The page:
Chapter 8: Crisis politics for banking regulation reform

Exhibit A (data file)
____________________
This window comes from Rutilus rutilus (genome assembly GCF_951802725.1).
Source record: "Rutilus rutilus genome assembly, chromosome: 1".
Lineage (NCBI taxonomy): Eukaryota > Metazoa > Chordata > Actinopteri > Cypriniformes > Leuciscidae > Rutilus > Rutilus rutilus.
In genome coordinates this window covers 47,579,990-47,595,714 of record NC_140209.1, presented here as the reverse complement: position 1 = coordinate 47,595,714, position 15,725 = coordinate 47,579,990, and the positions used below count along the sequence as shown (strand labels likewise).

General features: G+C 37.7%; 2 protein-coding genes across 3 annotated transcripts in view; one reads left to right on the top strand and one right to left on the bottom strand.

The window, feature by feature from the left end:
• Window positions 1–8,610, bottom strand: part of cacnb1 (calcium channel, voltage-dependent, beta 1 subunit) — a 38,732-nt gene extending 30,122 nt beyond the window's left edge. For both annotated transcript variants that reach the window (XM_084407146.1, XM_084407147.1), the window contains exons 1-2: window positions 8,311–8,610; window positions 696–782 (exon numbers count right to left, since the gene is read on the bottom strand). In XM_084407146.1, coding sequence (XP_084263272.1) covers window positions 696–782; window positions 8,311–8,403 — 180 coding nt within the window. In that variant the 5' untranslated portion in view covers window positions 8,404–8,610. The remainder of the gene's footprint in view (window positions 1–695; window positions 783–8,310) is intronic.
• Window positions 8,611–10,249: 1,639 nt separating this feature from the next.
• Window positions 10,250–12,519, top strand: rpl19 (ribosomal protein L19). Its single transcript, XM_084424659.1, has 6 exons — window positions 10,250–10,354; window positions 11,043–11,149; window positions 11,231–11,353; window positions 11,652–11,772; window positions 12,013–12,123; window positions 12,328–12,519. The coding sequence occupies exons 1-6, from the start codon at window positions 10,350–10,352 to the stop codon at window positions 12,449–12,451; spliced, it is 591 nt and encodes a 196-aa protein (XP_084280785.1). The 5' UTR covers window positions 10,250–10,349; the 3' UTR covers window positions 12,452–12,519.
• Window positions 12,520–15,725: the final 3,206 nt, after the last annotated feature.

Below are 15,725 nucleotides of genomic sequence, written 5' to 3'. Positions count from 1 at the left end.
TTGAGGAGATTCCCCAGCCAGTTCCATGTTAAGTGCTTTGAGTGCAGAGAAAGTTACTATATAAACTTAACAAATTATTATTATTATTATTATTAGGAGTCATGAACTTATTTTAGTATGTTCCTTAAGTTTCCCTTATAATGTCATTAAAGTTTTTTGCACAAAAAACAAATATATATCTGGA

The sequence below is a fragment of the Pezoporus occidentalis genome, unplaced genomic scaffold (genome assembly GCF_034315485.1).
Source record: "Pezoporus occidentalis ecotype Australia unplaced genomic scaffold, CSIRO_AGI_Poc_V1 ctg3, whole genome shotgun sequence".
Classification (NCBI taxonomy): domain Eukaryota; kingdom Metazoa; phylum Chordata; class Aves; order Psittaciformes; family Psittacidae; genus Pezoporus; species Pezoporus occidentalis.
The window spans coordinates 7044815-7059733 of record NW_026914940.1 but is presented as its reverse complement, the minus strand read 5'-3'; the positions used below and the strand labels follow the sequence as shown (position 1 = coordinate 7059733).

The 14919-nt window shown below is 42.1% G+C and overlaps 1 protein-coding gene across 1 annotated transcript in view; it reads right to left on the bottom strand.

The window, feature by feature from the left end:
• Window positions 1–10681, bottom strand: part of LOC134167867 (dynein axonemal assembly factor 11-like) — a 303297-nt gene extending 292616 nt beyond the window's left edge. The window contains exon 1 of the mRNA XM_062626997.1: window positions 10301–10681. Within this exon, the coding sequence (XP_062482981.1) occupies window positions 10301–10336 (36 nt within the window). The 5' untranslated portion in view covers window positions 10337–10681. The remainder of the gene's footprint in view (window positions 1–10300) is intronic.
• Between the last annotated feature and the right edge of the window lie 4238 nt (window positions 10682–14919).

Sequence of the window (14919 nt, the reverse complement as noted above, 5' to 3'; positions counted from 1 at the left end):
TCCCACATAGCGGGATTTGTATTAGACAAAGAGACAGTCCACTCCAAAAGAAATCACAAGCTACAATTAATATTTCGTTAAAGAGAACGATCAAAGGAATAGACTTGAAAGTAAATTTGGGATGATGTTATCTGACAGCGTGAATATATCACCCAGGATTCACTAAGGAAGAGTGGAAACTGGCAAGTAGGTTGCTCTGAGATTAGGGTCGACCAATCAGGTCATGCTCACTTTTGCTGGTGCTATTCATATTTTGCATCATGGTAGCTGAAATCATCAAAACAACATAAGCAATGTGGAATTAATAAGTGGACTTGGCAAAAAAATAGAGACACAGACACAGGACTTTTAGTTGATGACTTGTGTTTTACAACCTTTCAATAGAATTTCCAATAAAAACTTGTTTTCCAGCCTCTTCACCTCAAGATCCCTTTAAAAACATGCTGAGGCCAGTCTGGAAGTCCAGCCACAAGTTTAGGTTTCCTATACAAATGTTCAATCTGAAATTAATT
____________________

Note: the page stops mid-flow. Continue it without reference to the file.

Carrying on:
This chapter focuses on the financial core of the Japanese-style coordinated market economy (CME) – the main bank system and the related public policy domain of banking regulation. It has undergone adaptation to the neoliberal international financial order that emerged in the late 1980s. The order is based in part on the Basel Capital Adequacy Accord that emphasizes solid capital foundations for commercial banks and a rule-based supervisory regime. The accord was expected to improve the Japanese regulatory regime in pursuit of efficiency and trustworthiness of the Japanese banking system. Initially, it was widely anticipated that, using Basel as a learning step, Japan could adjust its non-liberal banking system to the neoliberal financial order through regulatory adaptation (Himino, 2005). The adjustment was needed for banks to be able to compete squarely with their US and European counterparts, without upsetting the existing financial core of the Japanese-style CME. In addition, the banks’ new practice would generate the complementary effect of improving their client firms’ management through the main bank system and the related oversight function.
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